Home > College Football, Div-I FBS > College Football Morning: Early Season Polls are Dumb

College Football Morning: Early Season Polls are Dumb

Took a look at the AP and USA Today polls this morning, and well, we’re two weeks into the college football season and I’m going to argue that the pollsters know LESS about how things will play out than they did two weeks ago.

This isn’t exclusive to this year either.  In the preseason polls, everyone is on a level playing field, and given that, the court of public opinion has some value.  Do preseason polls end up having too much of an impact on the final polls?  Perhaps, but without a clear objective formula to rank the teams, I think preseason polls do more to keep things from getting completely out of whack than they do to hand an unfair advantage to teams who rank well in them.

But today, look at the top ten.  USC, Alabama, and BYU all have quality victories in their first two games.  Oklahoma State has a quality victory, but also an upset loss.  Cincinnati hasn’t played a great team, but they’ve just embarassed Rutgers and Southeast Missoui State into submission.  Meanwhile, can anyone tell me what the heck the difference between No. 13 Virginia Tech and unranked Notre Dame is?  One of these teams got beaten by two scores on neutral turf by a great team, the other got beaten in the final :15 seconds by a very good team on the road.  Is this a bias?  Nope, it’s just the way that you’d expect the No. 23 team in the preseason polls to be after they start 1-1, and where you would expect the No. 9 team in the preseason polls to be after they start 1-1.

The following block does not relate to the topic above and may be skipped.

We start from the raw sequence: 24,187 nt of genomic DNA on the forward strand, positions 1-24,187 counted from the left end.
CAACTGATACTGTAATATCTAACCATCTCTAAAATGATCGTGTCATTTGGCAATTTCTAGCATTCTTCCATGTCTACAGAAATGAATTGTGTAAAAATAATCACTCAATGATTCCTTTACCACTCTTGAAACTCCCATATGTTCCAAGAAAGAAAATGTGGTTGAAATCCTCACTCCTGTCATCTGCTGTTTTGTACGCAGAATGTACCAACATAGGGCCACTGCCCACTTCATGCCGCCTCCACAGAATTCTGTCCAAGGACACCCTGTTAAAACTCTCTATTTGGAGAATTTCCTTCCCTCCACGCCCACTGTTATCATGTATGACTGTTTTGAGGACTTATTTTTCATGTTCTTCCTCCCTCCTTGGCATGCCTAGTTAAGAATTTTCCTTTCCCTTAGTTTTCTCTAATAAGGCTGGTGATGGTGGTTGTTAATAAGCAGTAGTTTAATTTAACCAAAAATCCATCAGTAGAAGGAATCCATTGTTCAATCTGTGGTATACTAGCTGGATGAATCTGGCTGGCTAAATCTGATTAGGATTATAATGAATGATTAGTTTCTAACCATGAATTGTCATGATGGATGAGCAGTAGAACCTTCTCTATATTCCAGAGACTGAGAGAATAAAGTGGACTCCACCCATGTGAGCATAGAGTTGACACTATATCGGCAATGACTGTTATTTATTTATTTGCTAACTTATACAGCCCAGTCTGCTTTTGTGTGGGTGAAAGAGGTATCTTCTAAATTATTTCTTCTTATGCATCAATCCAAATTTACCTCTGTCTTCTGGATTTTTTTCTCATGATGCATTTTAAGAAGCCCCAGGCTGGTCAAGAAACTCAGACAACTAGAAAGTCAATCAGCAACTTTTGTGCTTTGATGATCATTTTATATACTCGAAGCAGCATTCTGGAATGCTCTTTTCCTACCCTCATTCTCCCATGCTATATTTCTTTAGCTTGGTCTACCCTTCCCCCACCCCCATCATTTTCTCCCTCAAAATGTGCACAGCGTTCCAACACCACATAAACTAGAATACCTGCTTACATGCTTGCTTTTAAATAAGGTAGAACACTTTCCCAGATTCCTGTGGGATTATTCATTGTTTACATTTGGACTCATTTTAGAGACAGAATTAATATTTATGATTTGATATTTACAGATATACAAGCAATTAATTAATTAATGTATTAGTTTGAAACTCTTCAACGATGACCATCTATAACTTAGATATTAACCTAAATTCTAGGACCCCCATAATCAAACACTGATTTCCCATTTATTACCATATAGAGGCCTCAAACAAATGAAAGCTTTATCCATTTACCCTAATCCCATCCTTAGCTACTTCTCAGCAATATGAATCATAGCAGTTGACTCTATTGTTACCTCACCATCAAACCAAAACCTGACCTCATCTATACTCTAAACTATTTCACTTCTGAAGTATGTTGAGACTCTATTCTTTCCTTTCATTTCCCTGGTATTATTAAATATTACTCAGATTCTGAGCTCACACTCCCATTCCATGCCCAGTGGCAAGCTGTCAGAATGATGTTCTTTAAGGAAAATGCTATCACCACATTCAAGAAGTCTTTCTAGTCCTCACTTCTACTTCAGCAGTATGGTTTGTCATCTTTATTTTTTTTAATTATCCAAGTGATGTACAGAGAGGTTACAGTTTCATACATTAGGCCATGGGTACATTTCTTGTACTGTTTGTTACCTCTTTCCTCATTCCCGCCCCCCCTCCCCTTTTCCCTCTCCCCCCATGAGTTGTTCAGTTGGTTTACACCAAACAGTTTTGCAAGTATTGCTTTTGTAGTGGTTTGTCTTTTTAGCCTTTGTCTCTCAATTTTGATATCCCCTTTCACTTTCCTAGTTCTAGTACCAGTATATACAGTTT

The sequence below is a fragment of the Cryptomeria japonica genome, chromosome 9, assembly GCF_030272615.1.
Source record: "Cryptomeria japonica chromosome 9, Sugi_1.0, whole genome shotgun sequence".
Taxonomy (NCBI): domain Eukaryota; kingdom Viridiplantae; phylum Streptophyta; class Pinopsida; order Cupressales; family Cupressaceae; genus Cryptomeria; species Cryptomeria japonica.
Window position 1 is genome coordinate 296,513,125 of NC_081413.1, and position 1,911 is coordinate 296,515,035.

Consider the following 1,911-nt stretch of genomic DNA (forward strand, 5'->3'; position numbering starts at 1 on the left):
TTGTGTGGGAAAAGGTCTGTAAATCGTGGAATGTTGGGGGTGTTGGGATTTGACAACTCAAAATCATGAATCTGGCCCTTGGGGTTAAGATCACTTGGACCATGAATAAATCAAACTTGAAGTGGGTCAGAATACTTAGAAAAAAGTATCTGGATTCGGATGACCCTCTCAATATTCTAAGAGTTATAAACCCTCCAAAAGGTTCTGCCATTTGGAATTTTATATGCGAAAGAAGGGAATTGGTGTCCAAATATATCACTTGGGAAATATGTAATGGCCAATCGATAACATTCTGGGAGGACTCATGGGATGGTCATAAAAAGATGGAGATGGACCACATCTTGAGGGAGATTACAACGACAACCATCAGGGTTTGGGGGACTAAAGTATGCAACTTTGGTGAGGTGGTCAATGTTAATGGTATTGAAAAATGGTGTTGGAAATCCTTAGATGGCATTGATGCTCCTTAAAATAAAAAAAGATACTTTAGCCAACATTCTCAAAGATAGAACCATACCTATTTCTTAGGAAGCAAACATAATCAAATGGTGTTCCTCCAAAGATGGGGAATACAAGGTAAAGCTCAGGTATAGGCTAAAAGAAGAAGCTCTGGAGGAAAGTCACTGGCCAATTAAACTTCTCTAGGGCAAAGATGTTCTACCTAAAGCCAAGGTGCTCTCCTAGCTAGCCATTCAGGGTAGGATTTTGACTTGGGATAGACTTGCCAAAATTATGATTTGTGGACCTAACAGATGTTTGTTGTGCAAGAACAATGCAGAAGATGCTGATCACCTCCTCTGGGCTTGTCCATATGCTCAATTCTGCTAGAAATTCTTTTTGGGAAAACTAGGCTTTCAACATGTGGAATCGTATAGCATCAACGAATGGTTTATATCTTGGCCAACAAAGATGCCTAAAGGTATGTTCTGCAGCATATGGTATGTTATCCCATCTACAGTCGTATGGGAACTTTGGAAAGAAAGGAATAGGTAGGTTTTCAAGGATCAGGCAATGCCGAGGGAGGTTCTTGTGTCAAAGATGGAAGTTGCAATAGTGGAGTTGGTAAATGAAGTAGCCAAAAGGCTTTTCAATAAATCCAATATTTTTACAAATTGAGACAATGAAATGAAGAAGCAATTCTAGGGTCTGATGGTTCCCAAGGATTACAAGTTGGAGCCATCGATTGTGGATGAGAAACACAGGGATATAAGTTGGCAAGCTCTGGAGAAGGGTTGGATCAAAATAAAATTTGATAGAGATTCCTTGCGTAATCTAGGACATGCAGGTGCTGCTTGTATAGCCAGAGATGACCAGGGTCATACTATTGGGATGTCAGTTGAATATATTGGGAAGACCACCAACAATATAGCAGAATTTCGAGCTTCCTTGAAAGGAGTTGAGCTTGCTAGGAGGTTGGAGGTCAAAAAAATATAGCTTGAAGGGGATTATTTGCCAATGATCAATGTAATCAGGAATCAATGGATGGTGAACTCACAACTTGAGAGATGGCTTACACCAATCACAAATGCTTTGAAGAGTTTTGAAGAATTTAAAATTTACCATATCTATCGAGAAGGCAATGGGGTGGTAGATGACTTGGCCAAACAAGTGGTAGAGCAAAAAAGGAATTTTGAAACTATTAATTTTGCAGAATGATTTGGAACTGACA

It’s also very counterintuitive.  No one wants to see Penn State in the top five because they shut out Syracuse.  If the preseason polls are even worth updating before Week 5 (and that’s debateable), you’d like to see those teams who beat their early tests ranked ahead of the teams who haven’t played anybody.  Put USC and Alabama at No. 1 and No. 2.  Why not?  What rule is there that says that Florida has to be No. 1 until proven otherwise?  They can schedule as lightly as they want to, and the pollsters can say, “fine, we’ll put you in the top 15 when you earn it.”

Otherwise, just wait five weeks and come out with a comprehensive poll, sort of like the BCS does.  I know that logic tells us we shouldn’t be looking at the BCS as a model for what is right, but on this one, they have it right.  Rankings at this time serve no purposes except to stroke the ego of big-name programs who haven’t done anything yet, and to de-incentivize the playing of big games in the first three weeks in the season.  And neither of those things makes the college football season any more compelling.

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  1. afrankangle
    September 21, 2009 at 9:07 am

    Good points here. Not only are preseason rankings are based on conjecture and predictions, these notions continue throughout the season. I simply ask what has Florida and Texas done TO DATE to deserve top spots?

    You may appreciate my past post on preseason rankings. http://afrankangle.wordpress.com/2009/08/21/2009-preseason-top-10-college-football/

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